It may be legal to settle your debt for less than what you owe, which is what "settled" means on a credit report, but it might mean trouble for you. Settling your debt may be better than filing for bankruptcy, but you should know all the ramifications of settling as well as how to avoid being ripped off.
When you settle your debt with your lender for less than what you owe, your lender reports this information to the credit-reporting bureaus. When you want to take out a loan in the future, apply for a job or rent an apartment, the person who reviews your credit report will see that you settled a past debt. This sends up a red flag, or a warning, to the lender that you might not be a good risk, and the lender might turn you down or charge you a high interest rate.
Lowered Credit Score
Not only will lenders see that you settled a debt when they view your credit report, but your credit score will be lower because of the settlement. Lenders do not typically settle with you unless you are behind on your payments. If you are making your payments each month, the lender has no reason to settle. But if you are behind in your payments, some lenders would rather settle with you than not receive anything if you file for bankruptcy. However, once you are late on your payments, your credit score drops. Payment history makes up the largest percentage of your credit score, 35 percent.
Working With Lender
When you negotiate with your lender to settle your debt, you can ask the lender to report this favorably to the credit-reporting bureaus. Your creditor can mark any account that is late to show that the account is in good standing, according to Bankrate.com. Before you give your lender any settlement money, you could request a written statement that will show how it intends to list your account on your credit report. Your lender does not have to agree to this, but it doesn’t hurt to ask.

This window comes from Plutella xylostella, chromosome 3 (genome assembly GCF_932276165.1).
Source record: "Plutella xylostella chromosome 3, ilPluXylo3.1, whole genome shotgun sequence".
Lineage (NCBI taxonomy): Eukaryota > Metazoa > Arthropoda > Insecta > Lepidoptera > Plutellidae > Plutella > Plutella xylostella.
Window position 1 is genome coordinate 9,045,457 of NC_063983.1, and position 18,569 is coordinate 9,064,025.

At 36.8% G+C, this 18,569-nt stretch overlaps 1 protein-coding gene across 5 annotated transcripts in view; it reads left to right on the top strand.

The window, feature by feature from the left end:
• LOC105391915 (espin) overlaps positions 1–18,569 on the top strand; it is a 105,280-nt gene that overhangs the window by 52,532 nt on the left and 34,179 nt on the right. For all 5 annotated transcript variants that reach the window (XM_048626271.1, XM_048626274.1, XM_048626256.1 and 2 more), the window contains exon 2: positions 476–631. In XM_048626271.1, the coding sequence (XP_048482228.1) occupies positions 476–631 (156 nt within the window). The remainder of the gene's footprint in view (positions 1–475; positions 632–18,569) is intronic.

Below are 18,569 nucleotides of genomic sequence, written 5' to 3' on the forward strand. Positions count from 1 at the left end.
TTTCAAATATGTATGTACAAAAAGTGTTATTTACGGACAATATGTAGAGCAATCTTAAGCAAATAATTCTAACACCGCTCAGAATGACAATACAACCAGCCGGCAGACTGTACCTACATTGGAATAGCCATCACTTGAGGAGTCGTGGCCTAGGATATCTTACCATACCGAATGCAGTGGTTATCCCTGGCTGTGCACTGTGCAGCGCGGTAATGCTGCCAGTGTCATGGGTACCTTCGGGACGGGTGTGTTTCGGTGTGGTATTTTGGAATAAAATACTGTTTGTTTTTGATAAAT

When Settling Backfires
If you do try to settle your debt, it could backfire on you, and your creditor could sue you. A lender does not have to agree to settle with you. The lender could decide to sue you for the amount you owe. The only way to avoid a bad mark on your credit report if that happens is to pay your debt in full. If the lender does accept your settlement, the Internal Revenue Service considers any amount you did not pay that is more than $600 taxable income. The IRS will not settle with you or forgive your debt.
Beware of debt settlement companies. In theory, these companies are supposed to negotiate your debt with your creditor. But in practice that doesn’t really happen, says Katie Porter, a bankruptcy law professor at the University of Iowa, in an MSN Money article. You are supposed to be putting money in an escrow account with the settlement company, but many times the company is simply withdrawing fees and not settling your account. In addition, once your creditor discovers you are working with a debt settlement company, the creditor often escalates your account or sues you, at which point the settlement company may drop you as a client.
- MSN Money: Debt Settlement: A Costly Escape
- Bankrate.com: Kissing Old Debts Goodbye
- Federal Trade Commission. "Settling Credit Card Debt." Accessed Feb. 10, 2020.
- Consumer Financial Protection Bureau. "Key Dimensions and Processes in the U.S. Credit Reporting System: A Review of How the Nation’s Largest Credit Bureaus Manage Consumer Data," Page 15. Accessed Feb. 10, 2020.
- Consumer Financial Protection Bureau. "What Are Debt Settlement/Debt Relief Services and Should I Use Them?" Accessed Feb. 10, 2020.
- MyFICO. "What's in My FICO® Scores?" Accessed Feb. 10, 2020.
- MyFICO. "How Credit Actions Impact FICO Scores." Accessed Feb. 10, 2020.
- Experian. "Negotiating a Settlement Amount on an Account in Good Standing." Accessed Feb. 10, 2020.
- Federal Trade Commission. "Coping With Debt." Accessed Feb. 10, 2020.
Laura Agadoni has been writing professionally since 1983. Her feature stories on area businesses, human interest and health and fitness appear in her local newspaper. She has also written and edited for a grassroots outreach effort and has been published in "Clean Eating" magazine and in "Dimensions" magazine, a CUNA Mutual publication. Agadoni has a Bachelor of Arts in communications from California State University-Fullerton.